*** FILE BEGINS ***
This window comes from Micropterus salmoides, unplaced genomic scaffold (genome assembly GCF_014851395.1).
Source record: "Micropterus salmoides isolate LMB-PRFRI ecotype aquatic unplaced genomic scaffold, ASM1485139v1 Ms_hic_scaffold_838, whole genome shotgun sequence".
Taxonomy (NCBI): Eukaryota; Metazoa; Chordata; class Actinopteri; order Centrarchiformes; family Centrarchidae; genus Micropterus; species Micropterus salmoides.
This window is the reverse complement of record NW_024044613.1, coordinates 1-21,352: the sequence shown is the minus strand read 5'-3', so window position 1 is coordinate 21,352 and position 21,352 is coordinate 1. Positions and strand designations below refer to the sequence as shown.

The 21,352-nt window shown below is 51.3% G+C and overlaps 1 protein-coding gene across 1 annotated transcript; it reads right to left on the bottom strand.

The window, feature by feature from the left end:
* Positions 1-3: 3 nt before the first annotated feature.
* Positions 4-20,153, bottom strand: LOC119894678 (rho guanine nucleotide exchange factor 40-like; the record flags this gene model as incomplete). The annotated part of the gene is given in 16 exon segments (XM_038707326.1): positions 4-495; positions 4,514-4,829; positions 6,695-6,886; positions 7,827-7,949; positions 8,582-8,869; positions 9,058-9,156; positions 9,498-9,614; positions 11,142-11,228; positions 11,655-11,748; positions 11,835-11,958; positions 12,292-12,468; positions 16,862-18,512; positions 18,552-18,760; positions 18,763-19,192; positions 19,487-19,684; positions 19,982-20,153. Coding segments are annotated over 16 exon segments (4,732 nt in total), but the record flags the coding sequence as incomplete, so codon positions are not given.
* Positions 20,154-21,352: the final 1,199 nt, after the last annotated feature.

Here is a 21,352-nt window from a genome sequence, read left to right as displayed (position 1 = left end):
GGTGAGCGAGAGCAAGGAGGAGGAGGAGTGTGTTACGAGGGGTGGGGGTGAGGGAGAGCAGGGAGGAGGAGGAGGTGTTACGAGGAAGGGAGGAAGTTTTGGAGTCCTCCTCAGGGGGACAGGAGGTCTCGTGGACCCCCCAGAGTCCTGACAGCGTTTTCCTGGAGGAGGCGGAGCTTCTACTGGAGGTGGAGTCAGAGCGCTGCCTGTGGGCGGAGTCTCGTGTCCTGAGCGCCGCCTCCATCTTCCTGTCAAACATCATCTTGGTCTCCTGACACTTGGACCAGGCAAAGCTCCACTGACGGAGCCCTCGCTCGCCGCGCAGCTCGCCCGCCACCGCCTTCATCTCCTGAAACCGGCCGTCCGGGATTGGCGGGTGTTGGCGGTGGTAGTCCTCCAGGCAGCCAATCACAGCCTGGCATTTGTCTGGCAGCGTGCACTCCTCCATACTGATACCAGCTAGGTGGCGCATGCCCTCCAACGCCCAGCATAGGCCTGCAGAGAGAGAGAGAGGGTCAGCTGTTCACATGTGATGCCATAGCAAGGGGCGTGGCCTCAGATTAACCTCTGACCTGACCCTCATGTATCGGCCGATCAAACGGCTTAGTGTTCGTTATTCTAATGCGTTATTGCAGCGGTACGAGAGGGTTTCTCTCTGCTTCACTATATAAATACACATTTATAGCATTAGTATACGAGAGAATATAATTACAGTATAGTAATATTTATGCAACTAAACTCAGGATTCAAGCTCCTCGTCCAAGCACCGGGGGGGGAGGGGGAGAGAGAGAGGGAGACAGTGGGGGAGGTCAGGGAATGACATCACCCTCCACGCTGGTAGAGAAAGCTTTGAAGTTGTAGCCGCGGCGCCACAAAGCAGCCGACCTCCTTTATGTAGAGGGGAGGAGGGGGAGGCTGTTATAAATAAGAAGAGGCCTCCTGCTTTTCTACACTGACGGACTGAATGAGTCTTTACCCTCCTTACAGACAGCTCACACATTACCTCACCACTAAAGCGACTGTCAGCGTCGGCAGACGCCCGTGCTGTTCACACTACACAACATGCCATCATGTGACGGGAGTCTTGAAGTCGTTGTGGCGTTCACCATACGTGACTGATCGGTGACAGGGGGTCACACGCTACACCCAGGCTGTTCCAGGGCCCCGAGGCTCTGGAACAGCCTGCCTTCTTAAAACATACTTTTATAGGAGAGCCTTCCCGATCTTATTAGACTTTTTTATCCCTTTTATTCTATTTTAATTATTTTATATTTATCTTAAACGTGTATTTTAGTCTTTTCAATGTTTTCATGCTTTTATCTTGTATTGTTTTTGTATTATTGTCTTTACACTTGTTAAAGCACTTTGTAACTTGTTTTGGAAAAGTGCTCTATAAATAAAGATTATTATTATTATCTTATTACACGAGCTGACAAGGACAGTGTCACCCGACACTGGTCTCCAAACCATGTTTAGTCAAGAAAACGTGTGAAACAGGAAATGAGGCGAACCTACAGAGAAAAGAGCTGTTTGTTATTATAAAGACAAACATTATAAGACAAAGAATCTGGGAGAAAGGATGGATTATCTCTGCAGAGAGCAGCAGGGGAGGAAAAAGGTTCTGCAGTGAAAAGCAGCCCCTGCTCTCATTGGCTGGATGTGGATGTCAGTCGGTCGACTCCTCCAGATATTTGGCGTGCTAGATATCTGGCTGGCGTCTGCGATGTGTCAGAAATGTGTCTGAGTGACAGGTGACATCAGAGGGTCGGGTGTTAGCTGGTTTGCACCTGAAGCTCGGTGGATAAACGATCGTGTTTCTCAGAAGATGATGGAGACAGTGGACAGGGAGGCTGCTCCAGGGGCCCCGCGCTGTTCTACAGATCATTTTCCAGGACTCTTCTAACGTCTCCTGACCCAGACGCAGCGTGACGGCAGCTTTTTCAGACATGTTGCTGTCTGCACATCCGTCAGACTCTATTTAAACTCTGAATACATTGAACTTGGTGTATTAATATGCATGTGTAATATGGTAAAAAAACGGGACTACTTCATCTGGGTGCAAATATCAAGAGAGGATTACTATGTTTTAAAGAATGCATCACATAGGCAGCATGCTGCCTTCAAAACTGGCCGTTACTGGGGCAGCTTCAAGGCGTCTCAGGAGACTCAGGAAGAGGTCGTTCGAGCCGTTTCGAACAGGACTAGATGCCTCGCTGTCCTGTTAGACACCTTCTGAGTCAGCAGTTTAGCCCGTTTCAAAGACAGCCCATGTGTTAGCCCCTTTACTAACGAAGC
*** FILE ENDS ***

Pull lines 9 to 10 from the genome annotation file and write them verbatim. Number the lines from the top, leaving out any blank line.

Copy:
* Positions 20,154-21,352: the final 1,199 nt, after the last annotated feature.

Here is a 21,352-nt window from a genome sequence, read left to right as displayed (position 1 = left end):